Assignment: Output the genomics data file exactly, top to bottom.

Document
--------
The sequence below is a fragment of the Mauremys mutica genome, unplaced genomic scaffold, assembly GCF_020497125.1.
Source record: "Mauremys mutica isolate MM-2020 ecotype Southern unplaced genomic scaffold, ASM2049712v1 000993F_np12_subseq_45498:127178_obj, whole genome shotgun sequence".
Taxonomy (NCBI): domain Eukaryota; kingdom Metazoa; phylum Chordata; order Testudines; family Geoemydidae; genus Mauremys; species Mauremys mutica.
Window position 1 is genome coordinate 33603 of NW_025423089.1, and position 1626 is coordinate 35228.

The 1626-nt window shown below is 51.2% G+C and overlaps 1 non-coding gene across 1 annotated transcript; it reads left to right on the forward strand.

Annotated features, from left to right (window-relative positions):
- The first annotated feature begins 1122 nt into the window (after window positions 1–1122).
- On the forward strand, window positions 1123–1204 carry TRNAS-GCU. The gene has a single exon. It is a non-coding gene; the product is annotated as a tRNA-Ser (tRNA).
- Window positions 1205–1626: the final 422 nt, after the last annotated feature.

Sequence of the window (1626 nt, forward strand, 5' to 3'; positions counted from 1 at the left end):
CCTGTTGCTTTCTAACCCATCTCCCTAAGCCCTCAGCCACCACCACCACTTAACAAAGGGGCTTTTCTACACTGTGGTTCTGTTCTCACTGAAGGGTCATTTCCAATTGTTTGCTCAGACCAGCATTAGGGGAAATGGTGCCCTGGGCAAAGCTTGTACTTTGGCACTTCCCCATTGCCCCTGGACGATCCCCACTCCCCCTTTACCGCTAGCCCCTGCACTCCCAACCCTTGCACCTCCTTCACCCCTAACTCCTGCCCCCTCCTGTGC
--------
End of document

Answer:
The sequence below is a fragment of the Mauremys mutica genome, unplaced genomic scaffold, assembly GCF_020497125.1.
Source record: "Mauremys mutica isolate MM-2020 ecotype Southern unplaced genomic scaffold, ASM2049712v1 000993F_np12_subseq_45498:127178_obj, whole genome shotgun sequence".
Taxonomy (NCBI): domain Eukaryota; kingdom Metazoa; phylum Chordata; order Testudines; family Geoemydidae; genus Mauremys; species Mauremys mutica.
Window position 1 is genome coordinate 33603 of NW_025423089.1, and position 1626 is coordinate 35228.

The 1626-nt window shown below is 51.2% G+C and overlaps 1 non-coding gene across 1 annotated transcript; it reads left to right on the forward strand.

Annotated features, from left to right (window-relative positions):
- The first annotated feature begins 1122 nt into the window (after window positions 1–1122).
- On the forward strand, window positions 1123–1204 carry TRNAS-GCU. The gene has a single exon. It is a non-coding gene; the product is annotated as a tRNA-Ser (tRNA).
- Window positions 1205–1626: the final 422 nt, after the last annotated feature.

Sequence of the window (1626 nt, forward strand, 5' to 3'; positions counted from 1 at the left end):
CCTGTTGCTTTCTAACCCATCTCCCTAAGCCCTCAGCCACCACCACCACTTAACAAAGGGGCTTTTCTACACTGTGGTTCTGTTCTCACTGAAGGGTCATTTCCAATTGTTTGCTCAGACCAGCATTAGGGGAAATGGTGCCCTGGGCAAAGCTTGTACTTTGGCACTTCCCCATTGCCCCTGGACGATCCCCACTCCCCCTTTACCGCTAGCCCCTGCACTCCCAACCCTTGCACCTCCTTCACCCCTAACTCCTGCCCCCTCCTGTGC